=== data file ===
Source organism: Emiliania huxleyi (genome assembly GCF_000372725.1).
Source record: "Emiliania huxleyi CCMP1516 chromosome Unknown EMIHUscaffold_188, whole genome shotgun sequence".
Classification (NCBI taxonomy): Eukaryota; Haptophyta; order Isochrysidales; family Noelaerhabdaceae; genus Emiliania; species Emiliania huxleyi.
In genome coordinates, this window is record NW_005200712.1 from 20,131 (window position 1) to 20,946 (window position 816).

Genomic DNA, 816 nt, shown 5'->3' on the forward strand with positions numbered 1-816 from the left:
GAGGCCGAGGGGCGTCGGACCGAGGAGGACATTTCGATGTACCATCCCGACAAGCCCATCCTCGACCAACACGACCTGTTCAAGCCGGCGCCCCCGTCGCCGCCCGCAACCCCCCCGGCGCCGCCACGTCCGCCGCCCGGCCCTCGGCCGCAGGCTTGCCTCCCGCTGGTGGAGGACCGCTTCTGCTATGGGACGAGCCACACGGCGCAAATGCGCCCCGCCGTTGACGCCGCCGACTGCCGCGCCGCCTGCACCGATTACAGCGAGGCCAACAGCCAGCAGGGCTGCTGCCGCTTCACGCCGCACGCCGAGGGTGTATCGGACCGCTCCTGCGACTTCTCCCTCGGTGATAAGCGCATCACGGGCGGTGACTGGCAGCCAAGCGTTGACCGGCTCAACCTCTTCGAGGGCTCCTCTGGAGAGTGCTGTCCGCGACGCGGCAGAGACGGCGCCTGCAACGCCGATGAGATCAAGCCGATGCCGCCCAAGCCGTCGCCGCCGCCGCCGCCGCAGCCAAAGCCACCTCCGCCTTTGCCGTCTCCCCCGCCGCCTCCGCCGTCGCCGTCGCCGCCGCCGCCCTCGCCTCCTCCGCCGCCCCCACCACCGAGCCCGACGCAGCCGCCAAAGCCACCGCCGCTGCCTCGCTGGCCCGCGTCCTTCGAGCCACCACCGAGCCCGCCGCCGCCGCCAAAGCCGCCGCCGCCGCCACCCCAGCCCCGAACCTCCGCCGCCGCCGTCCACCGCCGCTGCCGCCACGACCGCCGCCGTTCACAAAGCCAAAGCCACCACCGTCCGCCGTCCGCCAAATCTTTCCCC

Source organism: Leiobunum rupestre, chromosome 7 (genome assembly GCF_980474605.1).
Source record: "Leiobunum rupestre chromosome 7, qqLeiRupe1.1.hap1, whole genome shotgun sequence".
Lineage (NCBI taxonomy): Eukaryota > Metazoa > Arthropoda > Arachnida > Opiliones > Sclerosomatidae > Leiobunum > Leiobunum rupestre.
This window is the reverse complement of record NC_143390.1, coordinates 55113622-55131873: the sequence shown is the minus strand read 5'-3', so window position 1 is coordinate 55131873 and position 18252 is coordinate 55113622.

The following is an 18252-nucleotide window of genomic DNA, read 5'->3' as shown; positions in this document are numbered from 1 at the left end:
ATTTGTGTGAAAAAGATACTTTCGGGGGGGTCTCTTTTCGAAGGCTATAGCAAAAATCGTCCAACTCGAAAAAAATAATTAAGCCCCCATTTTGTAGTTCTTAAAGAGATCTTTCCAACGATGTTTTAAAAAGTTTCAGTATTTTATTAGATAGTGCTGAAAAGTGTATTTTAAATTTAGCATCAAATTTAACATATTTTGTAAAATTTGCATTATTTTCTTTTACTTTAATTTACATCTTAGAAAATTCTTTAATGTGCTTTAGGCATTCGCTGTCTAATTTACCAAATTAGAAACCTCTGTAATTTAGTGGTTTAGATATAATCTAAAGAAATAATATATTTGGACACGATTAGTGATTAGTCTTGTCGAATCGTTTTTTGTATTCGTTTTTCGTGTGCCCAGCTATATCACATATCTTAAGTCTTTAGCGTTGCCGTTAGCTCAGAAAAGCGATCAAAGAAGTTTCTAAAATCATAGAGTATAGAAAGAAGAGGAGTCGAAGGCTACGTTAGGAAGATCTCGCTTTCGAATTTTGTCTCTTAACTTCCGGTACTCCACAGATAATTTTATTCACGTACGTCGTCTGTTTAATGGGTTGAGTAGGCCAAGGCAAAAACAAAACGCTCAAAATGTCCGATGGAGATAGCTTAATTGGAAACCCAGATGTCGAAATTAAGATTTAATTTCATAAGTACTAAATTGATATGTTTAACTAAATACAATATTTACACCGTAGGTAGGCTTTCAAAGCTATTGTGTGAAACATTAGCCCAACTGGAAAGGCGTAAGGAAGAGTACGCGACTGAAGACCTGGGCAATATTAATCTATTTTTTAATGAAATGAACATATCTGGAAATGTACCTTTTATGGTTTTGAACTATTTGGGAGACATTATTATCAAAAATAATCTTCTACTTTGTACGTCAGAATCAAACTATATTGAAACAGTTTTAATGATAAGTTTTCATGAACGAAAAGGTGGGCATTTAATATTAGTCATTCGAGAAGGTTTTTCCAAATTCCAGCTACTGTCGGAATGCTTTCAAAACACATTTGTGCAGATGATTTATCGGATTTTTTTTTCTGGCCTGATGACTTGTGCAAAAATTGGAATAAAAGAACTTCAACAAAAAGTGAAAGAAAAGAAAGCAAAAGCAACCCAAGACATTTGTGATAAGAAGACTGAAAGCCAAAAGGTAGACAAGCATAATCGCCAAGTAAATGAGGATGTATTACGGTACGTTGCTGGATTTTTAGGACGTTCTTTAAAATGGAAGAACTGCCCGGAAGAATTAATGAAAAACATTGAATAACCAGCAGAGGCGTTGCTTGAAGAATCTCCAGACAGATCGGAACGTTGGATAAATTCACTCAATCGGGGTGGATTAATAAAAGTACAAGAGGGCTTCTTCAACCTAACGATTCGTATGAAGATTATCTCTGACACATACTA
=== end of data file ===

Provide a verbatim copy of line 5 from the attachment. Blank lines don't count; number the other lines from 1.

Genomic DNA, 816 nt, shown 5'->3' on the forward strand with positions numbered 1-816 from the left: